I would anticipate almost immediate ad pushes to you on Gmail and Google+ if you typed in that query to include:

“279 Creepy Japanese Businessmen in your hometown want to talk to you on Match.com!”

Or ...

“Discover the holistic anti-aging benefits of facial spooge today at AARP.org!”

The benefits for Google with 12 word queries are endless!

Makes economic sense for Google, but I find it sort of creepy.

Google is starting to now remind me a bit of HAL (the “Heuristically programmed Algorithmic” computer) in “2001: A Space Odyssey.”

The odd but somehow pleasing irony of this is, now that Google has trained both adult and mainstream publishers to do things the way they want it done, they now are putting the matching shoe on the foot of the consumer. No more of this single word searching for you, buddy, if you ever want to find what you are looking for! If you want to find that bukkake content, you had better type in a search for “Where do I find a free bukkake movie with a group of creepy Japanese businessmen standing in a circle, penises in hand spooging on some girl’s face?” If that’s too much typing, try using the nifty new voice search function and say that to Google (it’s like Siri, but more evil). Just pretend you are Dave talking to HAL and there ya go!

Perhaps Google will also add, similar to its current “Did you mean ... ?” function for typos, the prompt “Can you be a little more specific, Dave?” Oh. And your “longtail conversational query” just went straight to the thousands of PhDs at Google to figure out how to monetize it, and the NSA to target you for an orange jump suit if they ever need to “pile on” charges. But, that’s stuff for another story ... .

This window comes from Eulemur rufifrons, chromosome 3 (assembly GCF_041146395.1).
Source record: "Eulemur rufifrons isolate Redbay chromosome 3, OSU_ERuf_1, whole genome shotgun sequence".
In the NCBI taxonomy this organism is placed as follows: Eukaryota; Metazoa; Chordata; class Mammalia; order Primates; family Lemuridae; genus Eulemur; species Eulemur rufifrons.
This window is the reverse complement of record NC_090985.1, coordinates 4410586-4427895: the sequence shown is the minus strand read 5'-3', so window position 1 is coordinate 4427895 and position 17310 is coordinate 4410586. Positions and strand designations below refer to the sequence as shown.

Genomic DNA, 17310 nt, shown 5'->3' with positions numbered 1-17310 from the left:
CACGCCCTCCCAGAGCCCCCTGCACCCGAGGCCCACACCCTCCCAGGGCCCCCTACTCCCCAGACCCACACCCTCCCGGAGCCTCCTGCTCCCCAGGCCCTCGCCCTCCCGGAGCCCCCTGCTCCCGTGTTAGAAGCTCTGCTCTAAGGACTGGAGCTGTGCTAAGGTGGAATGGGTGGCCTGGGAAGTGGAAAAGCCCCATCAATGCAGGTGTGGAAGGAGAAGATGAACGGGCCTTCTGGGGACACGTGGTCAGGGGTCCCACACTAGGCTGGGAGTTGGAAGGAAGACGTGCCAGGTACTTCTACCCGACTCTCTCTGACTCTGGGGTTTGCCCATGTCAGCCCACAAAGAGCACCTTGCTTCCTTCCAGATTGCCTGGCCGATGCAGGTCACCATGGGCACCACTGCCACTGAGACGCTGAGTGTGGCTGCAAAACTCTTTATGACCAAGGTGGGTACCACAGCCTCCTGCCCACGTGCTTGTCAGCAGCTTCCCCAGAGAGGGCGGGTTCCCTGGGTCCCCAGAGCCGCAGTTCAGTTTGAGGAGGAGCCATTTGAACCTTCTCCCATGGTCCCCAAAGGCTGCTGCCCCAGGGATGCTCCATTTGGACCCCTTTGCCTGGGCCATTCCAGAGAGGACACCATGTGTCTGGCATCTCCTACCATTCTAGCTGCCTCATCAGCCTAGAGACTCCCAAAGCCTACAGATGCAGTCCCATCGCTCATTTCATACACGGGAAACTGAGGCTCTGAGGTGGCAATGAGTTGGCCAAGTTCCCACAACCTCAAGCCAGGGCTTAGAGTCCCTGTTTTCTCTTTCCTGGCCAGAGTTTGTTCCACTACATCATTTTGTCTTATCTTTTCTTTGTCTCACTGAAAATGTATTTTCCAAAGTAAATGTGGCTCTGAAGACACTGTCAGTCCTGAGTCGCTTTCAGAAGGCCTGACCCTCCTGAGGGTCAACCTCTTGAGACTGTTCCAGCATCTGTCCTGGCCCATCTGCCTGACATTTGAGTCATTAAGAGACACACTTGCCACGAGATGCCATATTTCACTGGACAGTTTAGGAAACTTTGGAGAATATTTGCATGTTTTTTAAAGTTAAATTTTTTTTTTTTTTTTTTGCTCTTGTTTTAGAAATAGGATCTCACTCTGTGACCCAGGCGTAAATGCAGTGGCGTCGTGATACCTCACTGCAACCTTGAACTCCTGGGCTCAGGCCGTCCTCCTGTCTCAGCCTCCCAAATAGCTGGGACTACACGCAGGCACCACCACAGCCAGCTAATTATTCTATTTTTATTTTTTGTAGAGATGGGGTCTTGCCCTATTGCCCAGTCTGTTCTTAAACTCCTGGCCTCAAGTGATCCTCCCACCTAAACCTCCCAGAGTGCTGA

Anyway, now relieved that no new huge immediate threat appeared to be in play from Hummingbird, I then spotted one that will affect all of us to some degree. Google is slowly but surely withdrawing any keyword search data from analytics reporting.

Eventually, it will likely suppress that data completely for users other than paying Adwords/Adsense customers, leaving us with our tomes of well-written, authoritative articles about porn, but with few effective ways to see which of our yummy keywords are actually providing good traffic.

Time will tell on that development, but this is probably a good time for everyone to start backing up their historic Google Analytics keyword data. And revisit Bing, which will likely become the refugee camp for publishers and surfers alike once Google has everyone thinking they have gone over the line and just pull the plug for using it.

But, still curious about this Hummingbird thing, I think my first “conversational query” to give it a test drive on Google will be “How did Dave kill off HAL 9000 in ‘2001: A Space Odyssey?’” and then find out if Google can sing the old song “Daisy, Daisy, give me your answer, do .... “ if it ever fades to black.

As founder and CEO of Wasteland.com, the Internet’s oldest and most popular BDSM and alternative sexuality site, Colin Rowntree is a true pioneer of the online adult entertainment industry. Since launching Wasteland.com in 1994, Rowntree has developed a network of sites that encompasses the full breadth of adult business sectors, from content production and distribution to affiliate program management, mobile content delivery to transaction processing, just to name a handful.